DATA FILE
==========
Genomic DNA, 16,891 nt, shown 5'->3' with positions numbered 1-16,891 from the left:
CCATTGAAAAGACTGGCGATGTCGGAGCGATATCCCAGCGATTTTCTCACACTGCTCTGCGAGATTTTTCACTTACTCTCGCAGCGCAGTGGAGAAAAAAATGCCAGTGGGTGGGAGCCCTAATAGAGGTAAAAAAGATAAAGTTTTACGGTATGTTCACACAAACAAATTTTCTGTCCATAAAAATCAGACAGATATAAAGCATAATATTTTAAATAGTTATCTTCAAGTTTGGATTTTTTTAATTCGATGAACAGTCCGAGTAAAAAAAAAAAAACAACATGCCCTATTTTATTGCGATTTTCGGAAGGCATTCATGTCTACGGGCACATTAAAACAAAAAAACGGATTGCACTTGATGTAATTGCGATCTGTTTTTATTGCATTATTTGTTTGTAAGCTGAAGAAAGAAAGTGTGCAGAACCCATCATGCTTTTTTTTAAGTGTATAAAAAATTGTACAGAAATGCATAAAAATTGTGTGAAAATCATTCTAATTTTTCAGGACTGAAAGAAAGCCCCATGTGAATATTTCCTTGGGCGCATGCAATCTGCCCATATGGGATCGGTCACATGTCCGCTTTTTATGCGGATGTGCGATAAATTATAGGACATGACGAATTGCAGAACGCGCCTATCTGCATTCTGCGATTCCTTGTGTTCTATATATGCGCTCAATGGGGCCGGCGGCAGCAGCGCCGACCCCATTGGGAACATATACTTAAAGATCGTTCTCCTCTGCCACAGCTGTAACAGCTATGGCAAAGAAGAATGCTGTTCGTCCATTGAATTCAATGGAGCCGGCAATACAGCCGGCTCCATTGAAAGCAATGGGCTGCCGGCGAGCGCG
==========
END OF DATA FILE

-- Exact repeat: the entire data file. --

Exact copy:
Genomic DNA, 16,891 nt, shown 5'->3' with positions numbered 1-16,891 from the left:
CCATTGAAAAGACTGGCGATGTCGGAGCGATATCCCAGCGATTTTCTCACACTGCTCTGCGAGATTTTTCACTTACTCTCGCAGCGCAGTGGAGAAAAAAATGCCAGTGGGTGGGAGCCCTAATAGAGGTAAAAAAGATAAAGTTTTACGGTATGTTCACACAAACAAATTTTCTGTCCATAAAAATCAGACAGATATAAAGCATAATATTTTAAATAGTTATCTTCAAGTTTGGATTTTTTTAATTCGATGAACAGTCCGAGTAAAAAAAAAAAAACAACATGCCCTATTTTATTGCGATTTTCGGAAGGCATTCATGTCTACGGGCACATTAAAACAAAAAAACGGATTGCACTTGATGTAATTGCGATCTGTTTTTATTGCATTATTTGTTTGTAAGCTGAAGAAAGAAAGTGTGCAGAACCCATCATGCTTTTTTTTAAGTGTATAAAAAATTGTACAGAAATGCATAAAAATTGTGTGAAAATCATTCTAATTTTTCAGGACTGAAAGAAAGCCCCATGTGAATATTTCCTTGGGCGCATGCAATCTGCCCATATGGGATCGGTCACATGTCCGCTTTTTATGCGGATGTGCGATAAATTATAGGACATGACGAATTGCAGAACGCGCCTATCTGCATTCTGCGATTCCTTGTGTTCTATATATGCGCTCAATGGGGCCGGCGGCAGCAGCGCCGACCCCATTGGGAACATATACTTAAAGATCGTTCTCCTCTGCCACAGCTGTAACAGCTATGGCAAAGAAGAATGCTGTTCGTCCATTGAATTCAATGGAGCCGGCAATACAGCCGGCTCCATTGAAAGCAATGGGCTGCCGGCGAGCGCG